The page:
|Blog Article|||||By Knights PLC||23 July 2020|
At Simplyhealth, we work with a variety of businesses, from small and medium sized enterprises, such as dental and veterinary practices, to large corporate partners. We understand the importance of keeping up to date with correct and relevant information and the value of guidance, support and advice. In collaboration with our legal partner, Knights PLC, we’ve put together a suite of business resources to help you through this challenging time.
Jonathan Finney, a solicitor at Knights PLC, our legal partner, discusses how the coronavirus (COVID-19) pandemic is impacting commercial contracts and sets out some practical steps you can take now to prepare and hopefully minimise any disruption.
We are seeing an increased demand for advice on terminating contracts, any consequent liability arising as a result of such termination, whether COVID-19 is a “force majeure” event, and on whether a contract has been “frustrated”.
In short, no. While the COVID-19 emergency may be unprecedented, the parties must continue to operate the contract properly and comply with their obligations relevant to the on-going situation. Otherwise, this may pre-empt a party from obtaining the relief or remedy it seeks.
Most contracts will include a “force majeure” clause. Such a clause anticipates that there may be some sort of ensuing event beyond the control of the parties. This event may affect the performance of a contract. And it could provide contractual relief for one or both parties from obligations as a result.
While the contract may include a force majeure clause, the exact wording needs to be assessed to check whether: (a) it covers the COVID-19 pandemic (e.g. by expressly referring to “pandemics”); and, if so; (b) whether performance may now be excused, suspended, or ended. This is not a straightforward issue and it depends on two things. The first being the interpretation of the clause in the context of your contract. And the second being its application to the facts of your case.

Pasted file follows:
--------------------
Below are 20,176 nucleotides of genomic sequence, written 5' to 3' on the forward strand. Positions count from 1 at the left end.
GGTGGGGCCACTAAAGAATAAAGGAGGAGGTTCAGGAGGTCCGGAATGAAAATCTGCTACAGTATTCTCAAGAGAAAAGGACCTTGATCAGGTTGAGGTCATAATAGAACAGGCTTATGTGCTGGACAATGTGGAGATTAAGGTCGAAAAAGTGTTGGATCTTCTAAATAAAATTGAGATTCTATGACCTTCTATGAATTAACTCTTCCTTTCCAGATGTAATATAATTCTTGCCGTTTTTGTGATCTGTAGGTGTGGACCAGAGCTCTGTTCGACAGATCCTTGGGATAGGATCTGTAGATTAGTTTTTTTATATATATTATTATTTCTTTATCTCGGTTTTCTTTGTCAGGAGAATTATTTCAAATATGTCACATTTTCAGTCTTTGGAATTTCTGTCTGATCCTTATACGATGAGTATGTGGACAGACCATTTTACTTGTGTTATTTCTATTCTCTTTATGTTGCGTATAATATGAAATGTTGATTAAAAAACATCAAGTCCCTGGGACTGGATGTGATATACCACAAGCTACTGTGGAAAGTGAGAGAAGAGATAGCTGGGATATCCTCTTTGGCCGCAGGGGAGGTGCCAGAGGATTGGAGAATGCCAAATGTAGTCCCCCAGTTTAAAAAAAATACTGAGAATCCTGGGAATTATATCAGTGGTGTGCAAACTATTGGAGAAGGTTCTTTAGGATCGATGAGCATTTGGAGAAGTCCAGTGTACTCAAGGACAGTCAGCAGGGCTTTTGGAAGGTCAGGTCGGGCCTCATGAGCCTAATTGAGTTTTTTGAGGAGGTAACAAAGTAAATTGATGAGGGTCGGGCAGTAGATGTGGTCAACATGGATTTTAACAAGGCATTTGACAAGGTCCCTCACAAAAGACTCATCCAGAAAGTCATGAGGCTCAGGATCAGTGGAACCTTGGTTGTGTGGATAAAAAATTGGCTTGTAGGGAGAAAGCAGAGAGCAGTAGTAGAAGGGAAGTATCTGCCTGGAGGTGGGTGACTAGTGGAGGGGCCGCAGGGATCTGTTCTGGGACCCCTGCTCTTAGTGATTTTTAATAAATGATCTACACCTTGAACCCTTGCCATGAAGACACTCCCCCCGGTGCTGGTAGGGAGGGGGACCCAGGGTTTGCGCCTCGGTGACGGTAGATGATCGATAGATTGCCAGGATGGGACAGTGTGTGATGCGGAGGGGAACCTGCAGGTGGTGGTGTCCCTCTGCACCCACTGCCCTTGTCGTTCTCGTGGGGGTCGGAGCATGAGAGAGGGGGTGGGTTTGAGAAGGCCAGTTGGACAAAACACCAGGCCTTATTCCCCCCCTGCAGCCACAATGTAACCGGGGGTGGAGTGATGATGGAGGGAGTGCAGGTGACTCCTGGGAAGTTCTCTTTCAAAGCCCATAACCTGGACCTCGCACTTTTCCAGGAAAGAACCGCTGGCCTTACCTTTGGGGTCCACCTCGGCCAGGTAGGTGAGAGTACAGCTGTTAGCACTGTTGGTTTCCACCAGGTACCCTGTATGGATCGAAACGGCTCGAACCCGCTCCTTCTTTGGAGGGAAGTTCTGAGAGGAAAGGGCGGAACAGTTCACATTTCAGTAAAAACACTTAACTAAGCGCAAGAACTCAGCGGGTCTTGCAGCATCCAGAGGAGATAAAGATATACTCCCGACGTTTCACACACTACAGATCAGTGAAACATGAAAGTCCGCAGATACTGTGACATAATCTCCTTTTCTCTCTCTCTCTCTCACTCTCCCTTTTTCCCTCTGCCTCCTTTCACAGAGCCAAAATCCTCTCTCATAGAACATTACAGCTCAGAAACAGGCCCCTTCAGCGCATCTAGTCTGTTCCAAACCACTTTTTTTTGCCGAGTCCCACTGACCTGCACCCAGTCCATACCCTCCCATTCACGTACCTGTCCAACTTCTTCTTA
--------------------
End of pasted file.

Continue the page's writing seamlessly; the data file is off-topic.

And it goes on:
The common law doctrine of “frustration” may apply.
In short, if, as a result of the coronavirus pandemic, performance of the contract has become legally or physically impossible through no fault of the parties, the contract may be frustrated (note, however, that frustration is rare and difficult to successfully argue). A frustrated contract ends automatically and immediately, without any action by the parties, who then have only limited rights to redress.
There may be other provisions in the contract which allow for the suspension of a party’s performance of the contract or termination by either party. Alternatively, there may have been a breach of contract that, depending upon the severity of that breach, entitles a party to bring the contract to an end.
(a) Negotiate with the other party
If it’s looking likely that you’ll be unable to perform your obligations under a contract, it may be worth simply getting in touch with the other party.
Regardless of what the contract says, you may well be able to come to an agreement that works for both of you. You could offer to delay performance of the contract to a later date. Be sure to evidence anything that has been agreed with the party in writing.
(b) Consider updating your contracts/standard terms and conditions
Perhaps you’ve been stung by a force majeure clause (or lack thereof!) as a result of the COVID-19 outbreak and want to avoid this situation in the future. Or perhaps you are negotiating a new contract and want to limit your liability if you are unable to perform your obligations under it due to the virus. It is arguably more important than ever to ensure that your contracts are robust.
(c) Check your insurance
A business that suffers a loss as a result of disruption arising from COVID-19 should review its insurance to determine if it has cover.
(d) Be mindful of government guidance and instructions
Ultimately, the safety, health, and well-being of your employees, customers, and the general public must remain the absolute priority. This may mean that changes to working practices may be required to continue trading.
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